Assessing the U.S. House of Representatives’ SPACE Act of 2015 (H.R. 2262) and the related U.S. Senate Bill (S. 1297), Part IV – Providing for or Allocating On-Orbit (or In-Space) Jurisdiction

© Matthew Schaefer. All rights reserved.

On-Orbit (or as some like to call it, “In-Space”) jurisdiction or regulatory authority seems like legal jargon but it is an important issue. Under Art. VI of the OST, the United States is obligated to “authorize and continually supervise” it’s non-governmental, including commercial, actors space activities. For launch activities and re-entry activities, the Congress has expressly allocated licensing authority to the FAA. However, the legislative history of amendments to the Commercial Space Launch Act indicates that Congress did not intend to allocate licensing authority to the FAA for in-space or on-orbit activities.

Certainly, Congress has allocated licensing authority over selected activities in-space or on-orbit to particular federal agencies. The FCC licenses or allocates radio frequency use connected with space activities (both launch and in-space). NOAA licenses remote sensing satellites, or, more accurately, those satellites capable of sensing the Earth. The FCC and FAA impose debris mitigation requirements on licensees. But outside of spectrum use, remote sensing and debris mitigation, currently no Executive Branch agency maintains clearly delineated authority to license or regulate on-orbit or in-space activities. Those activities might include asteroid mining, on-orbit servicing of satellites, active space debris removal, space hotels and private research labs, amongst others.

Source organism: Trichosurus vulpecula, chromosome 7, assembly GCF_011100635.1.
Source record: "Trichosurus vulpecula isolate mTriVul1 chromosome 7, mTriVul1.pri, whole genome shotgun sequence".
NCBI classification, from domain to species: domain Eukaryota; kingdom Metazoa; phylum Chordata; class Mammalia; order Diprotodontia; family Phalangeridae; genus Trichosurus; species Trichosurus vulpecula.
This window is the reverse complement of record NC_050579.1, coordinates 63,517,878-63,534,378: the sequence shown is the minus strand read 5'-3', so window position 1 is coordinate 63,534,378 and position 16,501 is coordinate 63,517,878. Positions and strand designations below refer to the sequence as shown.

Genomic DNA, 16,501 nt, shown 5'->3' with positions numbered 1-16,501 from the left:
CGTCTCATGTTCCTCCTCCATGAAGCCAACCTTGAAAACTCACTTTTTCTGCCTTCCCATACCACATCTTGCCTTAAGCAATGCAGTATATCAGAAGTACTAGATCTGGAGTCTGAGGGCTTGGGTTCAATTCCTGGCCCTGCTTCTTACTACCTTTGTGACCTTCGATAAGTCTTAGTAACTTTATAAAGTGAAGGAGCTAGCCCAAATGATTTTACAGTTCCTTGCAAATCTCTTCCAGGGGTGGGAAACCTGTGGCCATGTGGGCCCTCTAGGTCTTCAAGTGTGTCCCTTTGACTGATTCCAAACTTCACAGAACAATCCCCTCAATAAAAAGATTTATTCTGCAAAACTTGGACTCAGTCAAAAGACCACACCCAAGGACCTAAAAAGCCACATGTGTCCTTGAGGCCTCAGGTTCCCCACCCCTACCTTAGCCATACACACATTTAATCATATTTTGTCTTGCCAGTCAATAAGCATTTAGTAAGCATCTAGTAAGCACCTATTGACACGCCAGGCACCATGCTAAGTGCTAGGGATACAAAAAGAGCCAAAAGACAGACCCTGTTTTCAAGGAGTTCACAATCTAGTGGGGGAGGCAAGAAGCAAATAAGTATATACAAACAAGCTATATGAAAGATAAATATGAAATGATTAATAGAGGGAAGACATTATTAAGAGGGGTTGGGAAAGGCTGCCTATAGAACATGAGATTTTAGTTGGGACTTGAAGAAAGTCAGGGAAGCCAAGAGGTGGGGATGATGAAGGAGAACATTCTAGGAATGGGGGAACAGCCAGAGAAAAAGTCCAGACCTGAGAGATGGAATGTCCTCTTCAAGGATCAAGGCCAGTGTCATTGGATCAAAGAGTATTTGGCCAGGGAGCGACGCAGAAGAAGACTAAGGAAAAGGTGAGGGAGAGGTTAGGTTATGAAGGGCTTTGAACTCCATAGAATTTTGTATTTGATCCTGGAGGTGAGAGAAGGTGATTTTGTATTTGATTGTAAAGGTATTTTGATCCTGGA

The lack of on-orbit or in-space licensing authority likely does not impact sub-orbital flights because one might say the launch and reentry of such vehicles is relatively seamless — with tourists enjoying 5-10 minutes of weightlessness.  Indeed, the regulations actually define “launch” of a reusable launch vehicle for sub-orbital flight as only ending when the vehicle touches down – so the launch license already covers everything, i.e. in essence, at least from a regulatory perspective, there is no in-space activity or reentry in such a case. But for the other activities, the United States obligation to “authorize and continually supervise” may not be provided for in the current U.S. system.